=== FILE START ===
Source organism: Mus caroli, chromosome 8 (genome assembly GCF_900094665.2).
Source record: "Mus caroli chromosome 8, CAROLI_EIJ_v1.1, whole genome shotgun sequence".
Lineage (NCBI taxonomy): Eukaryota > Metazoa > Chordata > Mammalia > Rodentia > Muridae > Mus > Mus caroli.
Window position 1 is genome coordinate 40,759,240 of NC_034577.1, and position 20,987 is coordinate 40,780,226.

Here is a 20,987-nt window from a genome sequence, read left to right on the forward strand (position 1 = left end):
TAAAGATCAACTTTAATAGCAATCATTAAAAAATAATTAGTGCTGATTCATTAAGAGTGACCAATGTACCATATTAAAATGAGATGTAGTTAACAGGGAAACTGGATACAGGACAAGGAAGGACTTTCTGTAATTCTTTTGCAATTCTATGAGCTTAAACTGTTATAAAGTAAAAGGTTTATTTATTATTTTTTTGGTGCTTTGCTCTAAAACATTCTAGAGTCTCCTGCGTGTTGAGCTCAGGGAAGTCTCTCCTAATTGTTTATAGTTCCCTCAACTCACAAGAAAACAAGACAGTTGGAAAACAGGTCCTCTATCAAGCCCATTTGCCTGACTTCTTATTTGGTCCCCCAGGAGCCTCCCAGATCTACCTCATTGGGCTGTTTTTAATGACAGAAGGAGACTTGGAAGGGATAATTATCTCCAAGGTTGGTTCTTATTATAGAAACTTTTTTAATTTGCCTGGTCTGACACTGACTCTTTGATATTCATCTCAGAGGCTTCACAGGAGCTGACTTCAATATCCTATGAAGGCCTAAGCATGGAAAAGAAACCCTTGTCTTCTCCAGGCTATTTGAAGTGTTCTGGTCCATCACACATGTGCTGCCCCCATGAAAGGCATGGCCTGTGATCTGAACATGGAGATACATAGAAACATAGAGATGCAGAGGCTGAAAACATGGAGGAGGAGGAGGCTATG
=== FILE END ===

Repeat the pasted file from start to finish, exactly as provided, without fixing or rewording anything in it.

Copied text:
Source organism: Mus caroli, chromosome 8 (genome assembly GCF_900094665.2).
Source record: "Mus caroli chromosome 8, CAROLI_EIJ_v1.1, whole genome shotgun sequence".
Lineage (NCBI taxonomy): Eukaryota > Metazoa > Chordata > Mammalia > Rodentia > Muridae > Mus > Mus caroli.
Window position 1 is genome coordinate 40,759,240 of NC_034577.1, and position 20,987 is coordinate 40,780,226.

Here is a 20,987-nt window from a genome sequence, read left to right on the forward strand (position 1 = left end):
TAAAGATCAACTTTAATAGCAATCATTAAAAAATAATTAGTGCTGATTCATTAAGAGTGACCAATGTACCATATTAAAATGAGATGTAGTTAACAGGGAAACTGGATACAGGACAAGGAAGGACTTTCTGTAATTCTTTTGCAATTCTATGAGCTTAAACTGTTATAAAGTAAAAGGTTTATTTATTATTTTTTTGGTGCTTTGCTCTAAAACATTCTAGAGTCTCCTGCGTGTTGAGCTCAGGGAAGTCTCTCCTAATTGTTTATAGTTCCCTCAACTCACAAGAAAACAAGACAGTTGGAAAACAGGTCCTCTATCAAGCCCATTTGCCTGACTTCTTATTTGGTCCCCCAGGAGCCTCCCAGATCTACCTCATTGGGCTGTTTTTAATGACAGAAGGAGACTTGGAAGGGATAATTATCTCCAAGGTTGGTTCTTATTATAGAAACTTTTTTAATTTGCCTGGTCTGACACTGACTCTTTGATATTCATCTCAGAGGCTTCACAGGAGCTGACTTCAATATCCTATGAAGGCCTAAGCATGGAAAAGAAACCCTTGTCTTCTCCAGGCTATTTGAAGTGTTCTGGTCCATCACACATGTGCTGCCCCCATGAAAGGCATGGCCTGTGATCTGAACATGGAGATACATAGAAACATAGAGATGCAGAGGCTGAAAACATGGAGGAGGAGGAGGCTATG